People of faith, regardless of their faith tradition, should expect the same things from our government: democratically elected representatives who are honest, have integrity, and are free of inappropriate influences that are in conflict with what’s in the best interest of the public. Many of us turn to our nation’s founding document, the Constitution, and some of us turn to sacred texts as guiding lights on public and private morality. Of course, in our belief in the separation of church and state, we clearly understand that no one religion can be imposed on the rest of society. But we also recognize our own moral belief systems undergird any discussion of public concern.
It is for this reason that people of faith must call on President-elect Donald Trump to serve his country before himself by resolving in earnest any potential conflicts of interest.
Nationally renowned attorneys, editorialists, and constitutional scholars from both sides of the U.S. political divide have already commented at great length on the potential conflicts of interest and ethical dilemmas surrounding President-elect Trump and proposed members of his administration. The fact that Trump, an extremely wealthy business person, owns a very large, family-held international business is unique in American history. As such, the ethical and constitutional hurdles this administration may face warrants a full airing in public.
Every time a lobbyist, foreign official, or head of state buys a Trump tie, rents an apartment in Trump Tower, invests in a Trump property, or plays golf at a Trump golf course, the president-elect profits from this transaction.
America has historically had many wealthy presidents. And although not required by law, presidents have long put their personal wealth in blind trusts to ensure political decisions aren’t clouded by personal financial gain, and to comply ethically and morally with the spirit of federal law. Unlike the wealth of other previous presidents, however, the Trump international business empire is mostly privately held – which presents unique challenges. Much of his real estate and golf empire, for example, is internationally funded and located in at least 18 countries. Many of his investors are banks under foreign government control, sovereign equity funds, or with strong ties to foreign government officials.
Every time a lobbyist, foreign official, or head of state buys a Trump tie, rents an apartment in Trump Tower, invests in a Trump property, or plays golf at a Trump golf course, the president-elect profits from this transaction. Clearly, the nature of Trump’s holdings presents a specific challenge that previous presidents did not face, and may violate the Constitution.
Just before the election, Pope Francis said: “Anyone who is too attached to material things or the mirror, who likes money, lush banquets, sumptuous mansions, refined suits, luxury cars, should avoid going into politics.” While Donald Trump, as a private citizen, has been free to accept gifts and investments up to this point, that all changes the day he is sworn in as President of the United States of America. For the protection of the American public and the office of the president, President-elect Trump needs to be totally transparent with all of his family business dealings. They should be placed in a blind trust where neither he nor any of his immediate family members have any control.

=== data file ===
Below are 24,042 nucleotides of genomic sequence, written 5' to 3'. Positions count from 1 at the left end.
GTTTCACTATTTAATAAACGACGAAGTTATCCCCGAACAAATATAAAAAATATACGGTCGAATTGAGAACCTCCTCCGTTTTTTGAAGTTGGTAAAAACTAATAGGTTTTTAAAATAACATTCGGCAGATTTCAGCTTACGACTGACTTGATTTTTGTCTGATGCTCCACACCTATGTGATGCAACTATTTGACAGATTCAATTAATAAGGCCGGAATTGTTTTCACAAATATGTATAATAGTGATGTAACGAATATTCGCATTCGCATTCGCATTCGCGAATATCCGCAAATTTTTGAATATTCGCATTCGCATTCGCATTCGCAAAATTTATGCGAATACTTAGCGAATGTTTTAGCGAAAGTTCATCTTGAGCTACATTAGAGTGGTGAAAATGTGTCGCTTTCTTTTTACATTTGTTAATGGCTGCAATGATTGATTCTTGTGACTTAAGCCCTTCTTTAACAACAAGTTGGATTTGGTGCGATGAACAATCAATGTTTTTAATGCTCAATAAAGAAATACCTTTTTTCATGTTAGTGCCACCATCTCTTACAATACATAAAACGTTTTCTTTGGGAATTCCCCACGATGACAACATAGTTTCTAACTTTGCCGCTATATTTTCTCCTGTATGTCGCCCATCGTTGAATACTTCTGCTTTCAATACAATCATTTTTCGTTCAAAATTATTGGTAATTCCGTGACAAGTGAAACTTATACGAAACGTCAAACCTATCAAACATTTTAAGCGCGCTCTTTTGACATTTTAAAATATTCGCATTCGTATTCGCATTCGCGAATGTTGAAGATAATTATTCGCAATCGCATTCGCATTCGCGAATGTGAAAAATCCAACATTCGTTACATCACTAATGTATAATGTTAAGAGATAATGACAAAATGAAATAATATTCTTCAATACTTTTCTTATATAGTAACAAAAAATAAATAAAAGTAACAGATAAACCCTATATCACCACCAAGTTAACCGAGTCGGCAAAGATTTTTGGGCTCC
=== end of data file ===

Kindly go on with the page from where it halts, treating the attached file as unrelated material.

Without having even taken the oath of office yet, Trump’s questionable financial dealings are already creating cause for concern. In fact, the media has recently reported on several examples of questionable ethical practices that, after taking office, would be in violation of the U.S. Constitution. For instance, several news outlets reported on several lobbying firms and foreign countries booking their holiday parties at the new Trump Hotel in Washington, D.C., which sits just blocks from the White House. This building is leased from The General Services Administration, a department of the government responsible to the president with its department head appointed by the president. In other words, this essentially means that President Trump will be both landlord of and tenant in his D.C. hotel.
The president-elect publically professes to share my Christian faith, so I would offer as guidance the following biblical passage to help Mr. Trump understand the necessity of separating himself as president from his career as an international business person. As it says in the Gospel of Matthew 6:24: “No one is able to serve two masters. Either he will hate the one, and love the other, or he will persevere with the one, and despise the other. You cannot serve both God and money.” Hopefully this quote will come into the president-elect’s mind and heart when he places his hand on the Bible come Inauguration Day. With Trump’s oath of office, he should truly serve the United States, one nation, under God, indivisible, with liberty and justice for all.
Patrick Carolan is the executive director of the Franciscan Action Network and co-founder of the Global Catholic Climate Movement. www.franciscanaction.org